The Green strategy this election must be to target like hell and break through in Bristol West

Party activists must hone in on winning a second seat

 

Electing the Greens’ first MP in 2010 was a breakthrough. It’s time for another. The eighth of June must be about one thing for the Green Party: electing a second MP in Bristol West.

The past months have seen big debates on the left about the idea of a ‘progressive alliance’. But the timing of this election does make it difficult, with recent days seeing Jeremy Corbyn going so far as to officially rule out a pact, and Tim Farron signalling he isn’t too keen either.

The realpolitik of this scenario means that — if a pact or local deals turn out to be off the cards — the Green strategy has to be to target like hell.

Of course, the Greens could stand down of their own accord. But it would be a shame to stand down without any reciprocation, whether that’s a Labour pledge for PR or it resulting in more Green wins.

Don’t get me wrong, as a pluralist, I like the idea of parties working together. But sadly, with just six weeks before this election, all parties are in battle mode, not talking mode.

So, we are led to the grubby arithmetic and the art of the possible. In 2015, the Greens came third in 17 seats. They came second in four seats. Given the improvement of the Lib Dems’ polling position since the last election (in most of those 17 the Lib Dems came second), that pitches the Greens as the challengers in four seats.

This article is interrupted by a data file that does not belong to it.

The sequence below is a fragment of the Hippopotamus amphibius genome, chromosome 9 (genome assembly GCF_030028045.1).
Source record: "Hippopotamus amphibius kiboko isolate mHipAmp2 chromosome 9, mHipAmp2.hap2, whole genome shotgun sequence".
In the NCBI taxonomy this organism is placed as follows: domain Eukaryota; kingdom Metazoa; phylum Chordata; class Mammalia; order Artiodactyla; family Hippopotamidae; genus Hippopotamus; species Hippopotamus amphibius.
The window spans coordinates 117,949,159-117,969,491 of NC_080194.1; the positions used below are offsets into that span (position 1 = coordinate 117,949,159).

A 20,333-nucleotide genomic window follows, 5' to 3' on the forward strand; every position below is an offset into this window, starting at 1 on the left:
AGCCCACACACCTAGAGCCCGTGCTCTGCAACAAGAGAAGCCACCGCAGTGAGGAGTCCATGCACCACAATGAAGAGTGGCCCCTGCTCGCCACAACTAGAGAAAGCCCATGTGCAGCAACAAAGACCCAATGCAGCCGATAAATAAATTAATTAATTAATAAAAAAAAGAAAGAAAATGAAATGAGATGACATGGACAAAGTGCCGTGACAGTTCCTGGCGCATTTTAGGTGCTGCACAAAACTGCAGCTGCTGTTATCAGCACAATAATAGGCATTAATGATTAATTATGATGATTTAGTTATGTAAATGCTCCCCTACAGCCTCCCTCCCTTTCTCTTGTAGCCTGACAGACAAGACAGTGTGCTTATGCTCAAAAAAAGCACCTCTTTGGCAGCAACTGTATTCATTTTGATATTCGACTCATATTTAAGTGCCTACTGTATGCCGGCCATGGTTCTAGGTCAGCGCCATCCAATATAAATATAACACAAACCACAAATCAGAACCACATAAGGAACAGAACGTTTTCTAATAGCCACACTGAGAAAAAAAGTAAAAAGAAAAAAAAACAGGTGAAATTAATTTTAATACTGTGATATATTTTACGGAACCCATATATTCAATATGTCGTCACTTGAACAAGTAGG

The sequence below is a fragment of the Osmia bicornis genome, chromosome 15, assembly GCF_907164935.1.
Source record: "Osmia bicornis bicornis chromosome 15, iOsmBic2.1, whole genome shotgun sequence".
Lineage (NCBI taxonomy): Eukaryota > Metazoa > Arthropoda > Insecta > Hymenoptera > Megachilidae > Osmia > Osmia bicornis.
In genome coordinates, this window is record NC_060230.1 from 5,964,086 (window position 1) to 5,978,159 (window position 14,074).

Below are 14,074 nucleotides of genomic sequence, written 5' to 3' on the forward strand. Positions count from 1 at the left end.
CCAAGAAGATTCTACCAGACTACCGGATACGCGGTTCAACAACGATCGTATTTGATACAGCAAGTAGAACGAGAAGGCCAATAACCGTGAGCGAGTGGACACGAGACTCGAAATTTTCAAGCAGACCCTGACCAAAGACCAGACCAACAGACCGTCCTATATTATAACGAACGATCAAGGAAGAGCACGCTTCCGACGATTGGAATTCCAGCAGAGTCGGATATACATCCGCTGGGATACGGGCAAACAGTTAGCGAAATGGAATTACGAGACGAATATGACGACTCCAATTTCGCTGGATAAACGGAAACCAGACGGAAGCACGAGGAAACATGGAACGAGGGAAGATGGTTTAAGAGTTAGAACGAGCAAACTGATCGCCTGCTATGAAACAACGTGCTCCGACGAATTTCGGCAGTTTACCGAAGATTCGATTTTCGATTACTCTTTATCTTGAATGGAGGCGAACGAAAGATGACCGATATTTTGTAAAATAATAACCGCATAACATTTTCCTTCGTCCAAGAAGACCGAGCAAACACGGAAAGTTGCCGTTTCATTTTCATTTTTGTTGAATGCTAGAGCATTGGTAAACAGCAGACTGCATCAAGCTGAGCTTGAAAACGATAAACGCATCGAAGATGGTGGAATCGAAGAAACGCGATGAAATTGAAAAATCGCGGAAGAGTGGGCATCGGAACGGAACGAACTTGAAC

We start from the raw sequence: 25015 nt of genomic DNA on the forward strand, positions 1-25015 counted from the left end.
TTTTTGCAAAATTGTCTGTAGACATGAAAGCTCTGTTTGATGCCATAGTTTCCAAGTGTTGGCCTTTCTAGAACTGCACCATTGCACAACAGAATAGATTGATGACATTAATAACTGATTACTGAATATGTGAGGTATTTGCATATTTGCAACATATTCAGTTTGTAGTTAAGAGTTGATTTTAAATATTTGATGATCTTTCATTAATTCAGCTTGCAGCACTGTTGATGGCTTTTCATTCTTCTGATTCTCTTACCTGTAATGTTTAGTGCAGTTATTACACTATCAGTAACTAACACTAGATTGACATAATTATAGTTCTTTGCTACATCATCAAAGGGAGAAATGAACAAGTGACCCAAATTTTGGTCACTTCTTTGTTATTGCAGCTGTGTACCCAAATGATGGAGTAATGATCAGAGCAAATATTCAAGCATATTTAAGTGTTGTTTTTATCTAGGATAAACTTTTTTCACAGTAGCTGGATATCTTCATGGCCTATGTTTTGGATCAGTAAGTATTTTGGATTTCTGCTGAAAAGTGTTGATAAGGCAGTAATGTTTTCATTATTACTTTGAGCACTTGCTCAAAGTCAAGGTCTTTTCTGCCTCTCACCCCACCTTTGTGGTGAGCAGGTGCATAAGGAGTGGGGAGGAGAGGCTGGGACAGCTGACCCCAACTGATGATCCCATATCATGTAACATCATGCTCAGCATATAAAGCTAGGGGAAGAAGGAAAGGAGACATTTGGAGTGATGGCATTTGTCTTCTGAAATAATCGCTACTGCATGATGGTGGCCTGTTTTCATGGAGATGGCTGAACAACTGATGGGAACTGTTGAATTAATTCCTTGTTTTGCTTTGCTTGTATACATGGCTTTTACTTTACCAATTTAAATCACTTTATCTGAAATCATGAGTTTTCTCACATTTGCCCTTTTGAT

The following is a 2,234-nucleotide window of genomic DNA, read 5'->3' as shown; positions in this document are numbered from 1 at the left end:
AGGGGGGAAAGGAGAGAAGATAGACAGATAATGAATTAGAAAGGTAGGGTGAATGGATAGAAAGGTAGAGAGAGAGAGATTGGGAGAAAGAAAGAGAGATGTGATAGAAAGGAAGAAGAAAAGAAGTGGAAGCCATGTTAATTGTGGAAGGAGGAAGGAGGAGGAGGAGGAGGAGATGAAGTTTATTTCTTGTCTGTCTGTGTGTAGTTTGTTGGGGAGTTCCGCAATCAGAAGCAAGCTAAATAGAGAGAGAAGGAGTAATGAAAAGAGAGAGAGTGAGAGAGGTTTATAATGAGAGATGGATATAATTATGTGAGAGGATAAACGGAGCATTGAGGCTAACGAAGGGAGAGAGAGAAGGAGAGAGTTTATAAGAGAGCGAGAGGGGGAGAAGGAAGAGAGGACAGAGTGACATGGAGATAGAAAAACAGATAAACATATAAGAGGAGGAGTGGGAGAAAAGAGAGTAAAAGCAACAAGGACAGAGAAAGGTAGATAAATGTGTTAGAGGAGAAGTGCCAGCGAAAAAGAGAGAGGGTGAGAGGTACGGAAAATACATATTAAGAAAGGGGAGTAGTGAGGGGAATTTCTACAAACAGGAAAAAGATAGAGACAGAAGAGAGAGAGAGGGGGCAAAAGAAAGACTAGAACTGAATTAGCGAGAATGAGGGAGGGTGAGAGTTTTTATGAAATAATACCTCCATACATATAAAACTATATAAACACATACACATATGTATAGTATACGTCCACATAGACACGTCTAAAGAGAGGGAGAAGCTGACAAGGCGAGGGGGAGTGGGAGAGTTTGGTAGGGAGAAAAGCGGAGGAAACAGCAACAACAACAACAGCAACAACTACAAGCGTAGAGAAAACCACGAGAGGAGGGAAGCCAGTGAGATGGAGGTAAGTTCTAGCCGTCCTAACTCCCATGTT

Three of those seats have a huge Labour majorities — 67 per cent for Labour in Liverpool Riverside. 67 per cent in Manchester Gorton and 55 per cent in Sheffield Central.

Yet in 2015, Darren Hall came second in Bristol with 27 per cent of the vote to Labour’s 36 per cent. Labour’s support nationally has since fallen from a 30 per cent result in 2015 to 26 per cent polling now (though polls typically overestimate Labour’s final vote tally). That makes Bristol West very winnable.

More than that — it makes it the target seat.  

The Lib Dems trailed in third, with 19 per cent of the vote. At the time, they won eight per cent of the vote nationally. They are now polling at 11 per cent. So on a universal swing — i.e. up three percentage points — they aren’t likely to take Bristol West.

That makes the Greens the challenger party. With the Lib Dems yet to pick their candidate, it is Molly Scott Cato — MEP for the region — who has the advantage. She’s popular, she’s frequently in the media, and she comes across well.

Where Labour have not, Molly Scott Cato has the ability to tackle ‘extreme Brexit’. And with Labour seemingly vacillating on the issue, she can present the Greens’ flagship policy — a referendum on the terms of Brexit — as the issue of the election.

I spoke to a key member of Molly’s campaign team, who told me:

“A lot of people felt hugely let down by Corbyn and Labour over their inaction during the EU referendum campaign.

“They contrast that with Molly – an MEP, and the party’s Brexit spokesperson.  She’s been working really hard on EU issues – and how a ‘hard Brexit’ would impact local businesses in Bristol.”

That’s meaningful work, and a vote-winner in a 79 per cent remain-voting constituency.